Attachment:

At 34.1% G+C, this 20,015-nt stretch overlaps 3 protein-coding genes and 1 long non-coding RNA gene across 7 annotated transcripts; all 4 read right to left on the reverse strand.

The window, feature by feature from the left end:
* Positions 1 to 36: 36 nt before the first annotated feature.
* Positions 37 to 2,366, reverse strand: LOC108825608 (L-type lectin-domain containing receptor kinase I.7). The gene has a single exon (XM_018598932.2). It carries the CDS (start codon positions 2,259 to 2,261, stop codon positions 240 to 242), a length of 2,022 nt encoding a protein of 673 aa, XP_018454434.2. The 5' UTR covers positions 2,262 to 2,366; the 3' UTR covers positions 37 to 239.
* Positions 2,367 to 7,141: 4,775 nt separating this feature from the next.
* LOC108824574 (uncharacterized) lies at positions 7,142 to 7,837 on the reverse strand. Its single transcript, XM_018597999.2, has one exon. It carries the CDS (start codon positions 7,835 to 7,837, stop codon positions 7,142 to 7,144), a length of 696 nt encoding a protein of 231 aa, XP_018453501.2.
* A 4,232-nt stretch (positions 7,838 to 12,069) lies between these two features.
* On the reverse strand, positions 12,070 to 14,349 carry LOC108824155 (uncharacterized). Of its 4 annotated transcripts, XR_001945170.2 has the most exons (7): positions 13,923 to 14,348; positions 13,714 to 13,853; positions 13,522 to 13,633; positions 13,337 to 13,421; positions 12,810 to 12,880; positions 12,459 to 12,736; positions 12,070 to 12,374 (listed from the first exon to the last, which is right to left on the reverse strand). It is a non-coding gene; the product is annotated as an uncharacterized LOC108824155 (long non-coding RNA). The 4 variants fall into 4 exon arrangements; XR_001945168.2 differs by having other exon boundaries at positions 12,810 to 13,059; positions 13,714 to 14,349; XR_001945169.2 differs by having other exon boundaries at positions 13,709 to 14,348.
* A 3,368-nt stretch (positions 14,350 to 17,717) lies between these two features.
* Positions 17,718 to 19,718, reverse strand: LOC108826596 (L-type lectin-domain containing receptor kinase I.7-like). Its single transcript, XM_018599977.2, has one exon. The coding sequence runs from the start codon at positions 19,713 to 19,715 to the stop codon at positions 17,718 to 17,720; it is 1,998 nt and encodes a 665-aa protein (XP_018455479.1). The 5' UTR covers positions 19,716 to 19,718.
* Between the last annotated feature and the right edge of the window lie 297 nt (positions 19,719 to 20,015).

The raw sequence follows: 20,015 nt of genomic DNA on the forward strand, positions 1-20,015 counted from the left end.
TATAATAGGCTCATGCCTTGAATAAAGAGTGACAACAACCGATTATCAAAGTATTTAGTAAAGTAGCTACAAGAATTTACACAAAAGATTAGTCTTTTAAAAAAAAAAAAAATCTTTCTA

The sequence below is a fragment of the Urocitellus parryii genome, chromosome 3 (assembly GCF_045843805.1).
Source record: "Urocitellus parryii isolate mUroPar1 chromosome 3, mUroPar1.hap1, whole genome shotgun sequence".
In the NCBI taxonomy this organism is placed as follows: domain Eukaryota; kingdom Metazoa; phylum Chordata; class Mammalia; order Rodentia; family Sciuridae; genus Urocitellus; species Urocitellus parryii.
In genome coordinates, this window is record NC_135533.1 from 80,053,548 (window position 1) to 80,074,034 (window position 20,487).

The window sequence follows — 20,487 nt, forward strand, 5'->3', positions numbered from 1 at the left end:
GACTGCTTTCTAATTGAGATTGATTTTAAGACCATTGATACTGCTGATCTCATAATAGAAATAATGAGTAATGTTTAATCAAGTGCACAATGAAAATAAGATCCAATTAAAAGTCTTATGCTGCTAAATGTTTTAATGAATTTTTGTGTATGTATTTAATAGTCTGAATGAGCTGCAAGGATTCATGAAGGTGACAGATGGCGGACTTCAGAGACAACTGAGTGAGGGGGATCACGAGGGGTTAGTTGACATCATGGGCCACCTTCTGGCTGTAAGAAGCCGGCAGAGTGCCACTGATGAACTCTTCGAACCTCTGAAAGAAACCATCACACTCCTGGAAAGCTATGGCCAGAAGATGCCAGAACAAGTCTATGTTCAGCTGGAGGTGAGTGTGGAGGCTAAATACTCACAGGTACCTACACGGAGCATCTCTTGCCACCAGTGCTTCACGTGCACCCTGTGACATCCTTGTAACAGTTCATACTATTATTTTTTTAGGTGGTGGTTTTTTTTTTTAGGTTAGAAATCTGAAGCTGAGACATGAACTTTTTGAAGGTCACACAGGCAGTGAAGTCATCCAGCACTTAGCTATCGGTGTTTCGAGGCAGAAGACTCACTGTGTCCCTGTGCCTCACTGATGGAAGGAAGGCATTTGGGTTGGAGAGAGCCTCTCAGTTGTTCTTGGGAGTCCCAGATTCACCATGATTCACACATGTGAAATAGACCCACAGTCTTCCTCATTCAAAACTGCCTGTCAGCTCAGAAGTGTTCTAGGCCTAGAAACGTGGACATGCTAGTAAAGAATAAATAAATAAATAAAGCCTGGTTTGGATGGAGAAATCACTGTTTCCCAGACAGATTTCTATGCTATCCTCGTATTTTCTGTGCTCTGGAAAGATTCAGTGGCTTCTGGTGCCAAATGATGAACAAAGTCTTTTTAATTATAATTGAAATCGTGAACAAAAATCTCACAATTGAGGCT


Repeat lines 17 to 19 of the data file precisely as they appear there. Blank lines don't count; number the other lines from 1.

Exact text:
In genome coordinates, this window is record NC_135533.1 from 80,053,548 (window position 1) to 80,074,034 (window position 20,487).

The window sequence follows — 20,487 nt, forward strand, 5'->3', positions numbered from 1 at the left end:
GACTGCTTTCTAATTGAGATTGATTTTAAGACCATTGATACTGCTGATCTCATAATAGAAATAATGAGTAATGTTTAATCAAGTGCACAATGAAAATAAGATCCAATTAAAAGTCTTATGCTGCTAAATGTTTTAATGAATTTTTGTGTATGTATTTAATAGTCTGAATGAGCTGCAAGGATTCATGAAGGTGACAGATGGCGGACTTCAGAGACAACTGAGTGAGGGGGATCACGAGGGGTTAGTTGACATCATGGGCCACCTTCTGGCTGTAAGAAGCCGGCAGAGTGCCACTGATGAACTCTTCGAACCTCTGAAAGAAACCATCACACTCCTGGAAAGCTATGGCCAGAAGATGCCAGAACAAGTCTATGTTCAGCTGGAGGTGAGTGTGGAGGCTAAATACTCACAGGTACCTACACGGAGCATCTCTTGCCACCAGTGCTTCACGTGCACCCTGTGACATCCTTGTAACAGTTCATACTATTATTTTTTTAGGTGGTGGTTTTTTTTTTTAGGTTAGAAATCTGAAGCTGAGACATGAACTTTTTGAAGGTCACACAGGCAGTGAAGTCATCCAGCACTTAGCTATCGGTGTTTCGAGGCAGAAGACTCACTGTGTCCCTGTGCCTCACTGATGGAAGGAAGGCATTTGGGTTGGAGAGAGCCTCTCAGTTGTTCTTGGGAGTCCCAGATTCACCATGATTCACACATGTGAAATAGACCCACAGTCTTCCTCATTCAAAACTGCCTGTCAGCTCAGAAGTGTTCTAGGCCTAGAAACGTGGACATGCTAGTAAAGAATAAATAAATAAATAAAGCCTGGTTTGGATGGAGAAATCACTGTTTCCCAGACAGATTTCTATGCTATCCTCGTATTTTCTGTGCTCTGGAAAGATTCAGTGGCTTCTGGTGCCAAATGATGAACAAAGTCTTTTTAATTATAATTGAAATCGTGAACAAAAATCTCACAATTGAGGCT